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Maersk suspends five vessel crew amid claims of rape and sexual harassment

Maersk suspends five vessel crew amid claims of rape and sexual harassment
Nick Savvides 11/10/2021

Allegations of rape are “widespread in the container shipping industry”, according to a female cadet, who claims she was raped while serving a year at sea on a Maersk Line vessel.

Five Maersk crew have been suspended, but the alleged victim claims that of the 50 women in her year at the US Merchant Marine Academy, all reported sexual harassment, including at least five rapes, while at sea.

The Maersk cadet became a victim’s advocate (VA) on her return from her sea year. She said: “The number of girls who have come to me to report a case of sexual assault is absolutely sickening. Since returning from sea I have learned of additional women in lower classes who were also raped during sea year, and I know that there are at least 10 young women currently enrolled at the US Merchant Marine Academy who were raped during their sea year. And there are cases I don’t know about.”

In detailing her alleged assault on the Maritime Legal Aid & Advocacy (MLAA) website, the cadet painted a picture of drunkenness and lewd behaviour and talked of being heavily pressured to drink strong alcoholic drinks to the point where she was unable to protect herself.

The Loadstar asked Maersk Line what safeguards were in place to protect cadets and other women at sea? The carrier responded: “Maersk Line is investigating a recent anonymous posting of an alleged sexual assault of a cadet onboard a US flag vessel in 2019.”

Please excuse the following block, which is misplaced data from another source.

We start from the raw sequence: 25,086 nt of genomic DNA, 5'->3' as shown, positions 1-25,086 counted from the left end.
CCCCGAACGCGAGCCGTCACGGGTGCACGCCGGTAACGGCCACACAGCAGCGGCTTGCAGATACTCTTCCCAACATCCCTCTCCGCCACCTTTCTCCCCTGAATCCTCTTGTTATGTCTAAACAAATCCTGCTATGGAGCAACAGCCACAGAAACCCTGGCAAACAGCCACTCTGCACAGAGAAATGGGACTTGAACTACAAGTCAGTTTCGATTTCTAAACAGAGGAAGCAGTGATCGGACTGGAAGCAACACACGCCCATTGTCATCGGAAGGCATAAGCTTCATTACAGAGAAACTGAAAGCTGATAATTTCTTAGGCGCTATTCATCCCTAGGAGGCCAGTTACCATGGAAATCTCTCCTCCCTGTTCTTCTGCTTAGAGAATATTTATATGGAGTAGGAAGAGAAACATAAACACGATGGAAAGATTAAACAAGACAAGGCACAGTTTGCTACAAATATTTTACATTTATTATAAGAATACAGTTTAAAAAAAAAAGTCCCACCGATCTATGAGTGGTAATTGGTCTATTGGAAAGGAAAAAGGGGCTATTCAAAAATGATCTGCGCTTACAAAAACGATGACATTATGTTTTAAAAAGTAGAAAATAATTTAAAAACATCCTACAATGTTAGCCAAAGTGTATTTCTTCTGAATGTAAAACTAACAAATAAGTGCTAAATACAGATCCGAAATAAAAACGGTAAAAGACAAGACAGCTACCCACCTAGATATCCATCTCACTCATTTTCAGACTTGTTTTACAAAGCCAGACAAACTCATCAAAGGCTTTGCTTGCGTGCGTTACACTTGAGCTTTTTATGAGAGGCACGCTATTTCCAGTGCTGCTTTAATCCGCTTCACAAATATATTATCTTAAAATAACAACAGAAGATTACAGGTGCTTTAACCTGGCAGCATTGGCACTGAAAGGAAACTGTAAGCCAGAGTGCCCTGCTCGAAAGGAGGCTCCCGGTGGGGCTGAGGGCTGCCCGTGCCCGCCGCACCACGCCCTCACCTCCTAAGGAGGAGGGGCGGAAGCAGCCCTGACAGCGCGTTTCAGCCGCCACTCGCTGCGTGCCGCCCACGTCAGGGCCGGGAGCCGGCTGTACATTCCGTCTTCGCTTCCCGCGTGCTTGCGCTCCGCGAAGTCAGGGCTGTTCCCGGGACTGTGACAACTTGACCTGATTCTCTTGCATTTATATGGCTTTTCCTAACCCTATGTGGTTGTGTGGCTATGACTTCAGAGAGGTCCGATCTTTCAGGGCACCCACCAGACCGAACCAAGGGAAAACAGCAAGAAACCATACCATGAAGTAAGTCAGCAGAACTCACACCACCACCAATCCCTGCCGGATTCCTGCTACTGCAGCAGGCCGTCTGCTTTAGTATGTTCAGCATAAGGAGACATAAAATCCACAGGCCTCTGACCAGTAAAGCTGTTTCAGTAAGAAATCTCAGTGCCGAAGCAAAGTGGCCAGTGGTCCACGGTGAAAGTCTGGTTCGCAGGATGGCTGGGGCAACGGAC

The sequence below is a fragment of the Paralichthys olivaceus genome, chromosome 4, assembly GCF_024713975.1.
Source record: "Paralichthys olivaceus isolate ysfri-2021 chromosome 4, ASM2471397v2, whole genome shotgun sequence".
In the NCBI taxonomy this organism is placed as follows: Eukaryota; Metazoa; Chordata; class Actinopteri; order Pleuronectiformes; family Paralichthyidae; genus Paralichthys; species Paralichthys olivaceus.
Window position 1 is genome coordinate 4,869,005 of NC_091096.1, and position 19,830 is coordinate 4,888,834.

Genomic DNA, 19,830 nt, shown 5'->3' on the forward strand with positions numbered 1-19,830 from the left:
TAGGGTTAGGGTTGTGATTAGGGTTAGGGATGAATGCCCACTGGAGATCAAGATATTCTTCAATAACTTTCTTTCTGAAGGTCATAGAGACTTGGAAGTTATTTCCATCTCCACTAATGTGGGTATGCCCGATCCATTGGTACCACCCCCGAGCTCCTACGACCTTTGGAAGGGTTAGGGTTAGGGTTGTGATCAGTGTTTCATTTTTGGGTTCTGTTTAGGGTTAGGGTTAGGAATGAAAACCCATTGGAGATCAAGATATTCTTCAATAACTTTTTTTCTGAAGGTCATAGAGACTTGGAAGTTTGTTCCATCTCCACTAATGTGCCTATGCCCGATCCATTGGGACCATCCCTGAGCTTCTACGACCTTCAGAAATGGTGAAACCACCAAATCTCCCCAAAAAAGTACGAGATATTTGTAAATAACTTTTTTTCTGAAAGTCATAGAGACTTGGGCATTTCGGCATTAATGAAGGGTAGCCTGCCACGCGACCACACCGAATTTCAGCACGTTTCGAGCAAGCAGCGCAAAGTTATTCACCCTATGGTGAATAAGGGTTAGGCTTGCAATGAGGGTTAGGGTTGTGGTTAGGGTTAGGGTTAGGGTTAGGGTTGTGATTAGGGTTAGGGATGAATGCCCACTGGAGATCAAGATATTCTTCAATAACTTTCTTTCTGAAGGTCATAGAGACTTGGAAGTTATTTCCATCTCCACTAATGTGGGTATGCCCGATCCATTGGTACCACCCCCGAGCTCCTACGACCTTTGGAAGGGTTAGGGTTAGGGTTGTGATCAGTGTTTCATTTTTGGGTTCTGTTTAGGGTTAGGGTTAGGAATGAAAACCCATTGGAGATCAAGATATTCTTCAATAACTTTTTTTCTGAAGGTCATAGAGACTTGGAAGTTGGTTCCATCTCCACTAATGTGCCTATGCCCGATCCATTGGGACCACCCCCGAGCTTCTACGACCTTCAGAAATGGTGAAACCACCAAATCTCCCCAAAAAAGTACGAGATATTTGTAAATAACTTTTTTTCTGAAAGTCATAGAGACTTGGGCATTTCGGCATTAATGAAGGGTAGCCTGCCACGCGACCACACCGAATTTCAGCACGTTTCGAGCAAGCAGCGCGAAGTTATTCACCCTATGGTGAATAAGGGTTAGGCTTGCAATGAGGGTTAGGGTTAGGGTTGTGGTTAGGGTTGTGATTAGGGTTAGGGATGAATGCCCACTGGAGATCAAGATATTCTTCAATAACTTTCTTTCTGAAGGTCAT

It said Maersk was “working closely with the US labour unions who represent the officers and crew, the US Merchant Marine Academy, where the cadet is enrolled, the US Maritime Administration (MARAD), which oversees the academy and US maritime industry, the US Department of Transportation, which oversees MARAD, and the US Coast Guard which enforces US flag regulations and laws”.

“Maersk Line has strict zero tolerance policies regarding alcohol use and sexual assault/sexual harassment on its vessels, in full compliance with US government regulations. As part of the investigation process, the master, chief engineer, first assistant engineer and two junior engineers have been suspended pending the outcome of the investigation.”

In response to the MLAA posting, many women have written in support of the cadet, as well as a few who have outlined their own experiences.

One wrote: “Unfortunately, the sexual harassment in the maritime industry extends to the offices as well. It’s a culture tolerated by the industry. I have been victim to sexual harassment and coercion in the Maersk offices.”

However, the MLAA, told The Loadstar the issue was far broader than just Maersk – it was “an industry wide issue”, it said.

Bill Woodhour, CEO of Maersk Line, said: “We are shocked and deeply saddened about what we have read. We take this situation seriously and are disturbed by the allegations made in this anonymous posting, which has only recently been brought to our attention. We do everything we can to ensure that all of our workplace environments, including vessels, are a safe and welcoming workplace, and we’ve launched a top to bottom investigation.”

The cadet concluded her piece: “This year I put together a resume to apply for jobs after graduation, and I put ‘victim’s advocate’ on my resumé. When I went to a resumé workshop at Kings Point, I was told by two USMMA employees that I should take ‘victim’s advocate’ off my resumé, because ‘it makes people in our line of work uncomfortable, and you wouldn’t want to do that’.

“That’s the mindset of this school and this industry.”